TGR: The deposits tend to be high-grade underground vein deposits in Colombia, but they’re difficult to exploit en masse. There are these smaller high-grade operations, but nothing at scale. That’s what Gran Colombia is trying to do with the pit at Marmato. Do you think that it will prove successful?
CA: I do. Gran Colombia has a very experienced management team that has developed large gold deposits before. Although Marmato is operating a legacy underground mine, the massive deposit is being developed with a large open-pit bulk-mining design in mind. The drill results look good and I expect the company to be able to rationalize the pit dynamics and the grade.
TGR: These older operations that Gran Colombia is running have been grandfathered into the new mining act there. However, there have been very promising, much larger deposits that have not been green-lighted. What makes you think that this one will be?
CA: Because the management team has already accomplished what no other mining company would even attempt. Both Frontino (now Segovia) and Marmato had some significant legacy issues that had previously caused miners to shun them like the plague. Frontino had a $200M legacy pension problem from a bankruptcy in the ’70s. Marmato was previously fragmented into dozens of different ownership interests. In addition, the historic town of Marmato, which sat right in the middle of the deposit, had been partially destroyed by a landslide, creating a humanitarian dilemma.
All of these issues have been completely resolved by Gran Colombia management. The company was able to raise the $200M in capital markets to resolve the pension issue in exchange for a 100% unfettered interest in Frontino. It consolidated all of the individual land holdings at Marmato so that it now has 100% ownership of the entire site. Gran Colombia has also aided the government in rebuilding the city of Marmato further down the hillside, which has been completed. All of this was considered impossible.
Atypically, the management team hails from the region and is well connected. Executive Co-Chairmen Serafino Iacono and Miguel de la Campa are from Venezuela and were responsible for finding and defining one of the larger deposits in South America. Their success with Bolivar Gold and later Pacific Rubiales established a tremendous reputation for them both and so they are able to open doors that few others can. In addition, the President and Chief Executive Maria Consuela Araujo is the former Minister of Foreign Relations and former Minister of Culture in Colombia. That gives you some idea of the pedigree of management.
TGR: Lion One appears to be sitting on the tip of an iceberg with its high-grade low-tonnage Tuvatu gold project in Fiji. How is their story coming along?
CA: Lion One is making good progress. It has become evident that the company is sitting at the periphery of a large volcanic system at one edge of a large caldera. In geologic and physical terms, it is very similar to the nearby historic and still-operating Vatukoula mine, which also sits in a caldera. For reference, Vatukoula has historic production and remaining resources totaling 11 Moz. In this context, Tuvatu has an initial existing deposit of roughly 650 Koz established in the early 2000s.
Over the last eight months, Lion One has established that consistent mineralization is extensive laterally and at depth from the existing deposit. In short, this deposit is going to grow. Another is that the company has a deep pool of local geo and mining talent to draw on from Vatukoula, who have lengthy first-hand experience with the above- and below-ground geology.
Thus, on the exploration front Lion One is working hard to nail down the geological system underpinning the deposit. At the same time, it is pushing to establish a commercially viable mine plan scenario that could support the long-term exploration and development of what is shaping up to be an extensive gold field. This is a project to keep an eye on. The company is well-managed by an experienced team and it has about $15M in the bank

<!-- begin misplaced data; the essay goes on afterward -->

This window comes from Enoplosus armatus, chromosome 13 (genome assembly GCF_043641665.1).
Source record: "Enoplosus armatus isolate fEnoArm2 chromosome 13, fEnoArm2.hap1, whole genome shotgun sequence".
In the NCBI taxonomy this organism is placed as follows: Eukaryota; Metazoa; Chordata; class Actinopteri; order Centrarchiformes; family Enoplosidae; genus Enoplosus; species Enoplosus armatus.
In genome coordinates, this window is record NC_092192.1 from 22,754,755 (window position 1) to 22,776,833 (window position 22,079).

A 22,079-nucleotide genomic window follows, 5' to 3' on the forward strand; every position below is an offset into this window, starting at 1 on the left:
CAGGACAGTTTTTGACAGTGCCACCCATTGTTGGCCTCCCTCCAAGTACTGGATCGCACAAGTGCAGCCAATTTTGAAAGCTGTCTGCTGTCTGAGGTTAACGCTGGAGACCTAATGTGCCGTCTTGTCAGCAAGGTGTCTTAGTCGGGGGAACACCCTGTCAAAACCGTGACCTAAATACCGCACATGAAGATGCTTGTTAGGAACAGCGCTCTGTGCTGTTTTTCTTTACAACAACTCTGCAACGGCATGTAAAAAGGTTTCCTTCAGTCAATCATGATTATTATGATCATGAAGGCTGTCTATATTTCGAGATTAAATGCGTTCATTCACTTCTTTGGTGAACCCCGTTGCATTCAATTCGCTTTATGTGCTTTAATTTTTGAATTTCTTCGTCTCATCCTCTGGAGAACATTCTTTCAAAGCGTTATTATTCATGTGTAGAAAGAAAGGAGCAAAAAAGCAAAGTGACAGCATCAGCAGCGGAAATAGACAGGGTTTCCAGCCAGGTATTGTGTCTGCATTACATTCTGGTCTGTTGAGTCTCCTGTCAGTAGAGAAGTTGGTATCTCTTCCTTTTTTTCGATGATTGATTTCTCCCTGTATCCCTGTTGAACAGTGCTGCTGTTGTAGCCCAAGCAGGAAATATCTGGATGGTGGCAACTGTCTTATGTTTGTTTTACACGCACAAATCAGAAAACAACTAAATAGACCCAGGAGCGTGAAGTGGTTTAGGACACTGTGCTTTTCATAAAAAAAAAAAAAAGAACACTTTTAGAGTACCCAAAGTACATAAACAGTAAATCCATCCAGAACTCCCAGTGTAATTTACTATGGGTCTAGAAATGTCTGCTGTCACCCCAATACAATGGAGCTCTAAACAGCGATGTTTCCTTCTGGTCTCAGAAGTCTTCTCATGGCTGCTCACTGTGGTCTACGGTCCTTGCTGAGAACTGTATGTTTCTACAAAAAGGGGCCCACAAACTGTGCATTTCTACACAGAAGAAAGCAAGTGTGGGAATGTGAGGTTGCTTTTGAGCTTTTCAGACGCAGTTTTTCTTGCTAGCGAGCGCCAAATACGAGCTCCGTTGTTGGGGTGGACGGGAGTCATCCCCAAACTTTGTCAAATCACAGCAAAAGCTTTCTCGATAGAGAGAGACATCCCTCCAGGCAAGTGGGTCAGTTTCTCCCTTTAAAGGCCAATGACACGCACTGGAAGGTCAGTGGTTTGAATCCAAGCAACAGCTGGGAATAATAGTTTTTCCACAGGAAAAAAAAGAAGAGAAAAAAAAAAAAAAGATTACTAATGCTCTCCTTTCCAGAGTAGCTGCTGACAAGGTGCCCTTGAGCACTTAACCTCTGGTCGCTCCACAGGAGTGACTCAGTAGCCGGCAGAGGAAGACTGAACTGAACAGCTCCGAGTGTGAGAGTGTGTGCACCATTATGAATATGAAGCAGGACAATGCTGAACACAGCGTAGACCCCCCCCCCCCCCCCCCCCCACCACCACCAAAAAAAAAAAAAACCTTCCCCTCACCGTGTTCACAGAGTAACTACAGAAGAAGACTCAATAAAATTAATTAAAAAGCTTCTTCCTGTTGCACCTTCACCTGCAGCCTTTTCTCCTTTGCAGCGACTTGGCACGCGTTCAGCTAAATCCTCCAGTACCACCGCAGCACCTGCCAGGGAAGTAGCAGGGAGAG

TGR: Do you have some tips on how to hone our approach in order to take advantage of opportunities while mitigating risks in the junior resource space?
CA: As we alluded to earlier, on one side of the ledger, it’s important to pick the right management, projects and jurisdictions. On the other side of the ledger, it is equally important to look at trading strategies and how much money to allocate to a particular company. The tried-and-true approach is not to invest more than you can afford to lose. I know everyone knows that, but I suspect a lot of retail investors lack the discipline to stick to it. Wait for the prices to come to you. Buy light in the beginning and buy in ever increasing amounts as the price declines. The rule is accumulation rather than chasing prices as they run away from you. The downside is far too high to chase prices like that.
TGR: Did we see the bottom for small-cap resource stocks in May?
CA: Indeed, they’ve come off the bottom a little bit—especially some of the more well known ones. I think they’re still probably meandering along the bottom as a whole, but some of the more prominent names will bounce off the bottom.
With any good fortune, the buying season for gold, and potentially for mining stocks as well, is ahead of us in the fall of this year.
TGR: Hopefully, Carlos. Thanks for speaking with us.
Learn more about the companies mentioned in a special report at www.globalresourceinvestor.com.
Carlos Andres is the managing editor and chief analyst of the Frontier Research Report, a natural resource-oriented monthly investment newsletter focused on high-risk, high-reward junior exploration companies in emerging and frontier markets. Andres identifies countries and companies where “perceived” risk is much higher than “actual” risk, providing opportunities to profit significantly. Andres has been a natural resource analyst and investor for over 15 years.
LONDON: Jumia, the Lagos-based internet retailer, is expanding its operations to target those West Africans working abroad who send money home to relatives.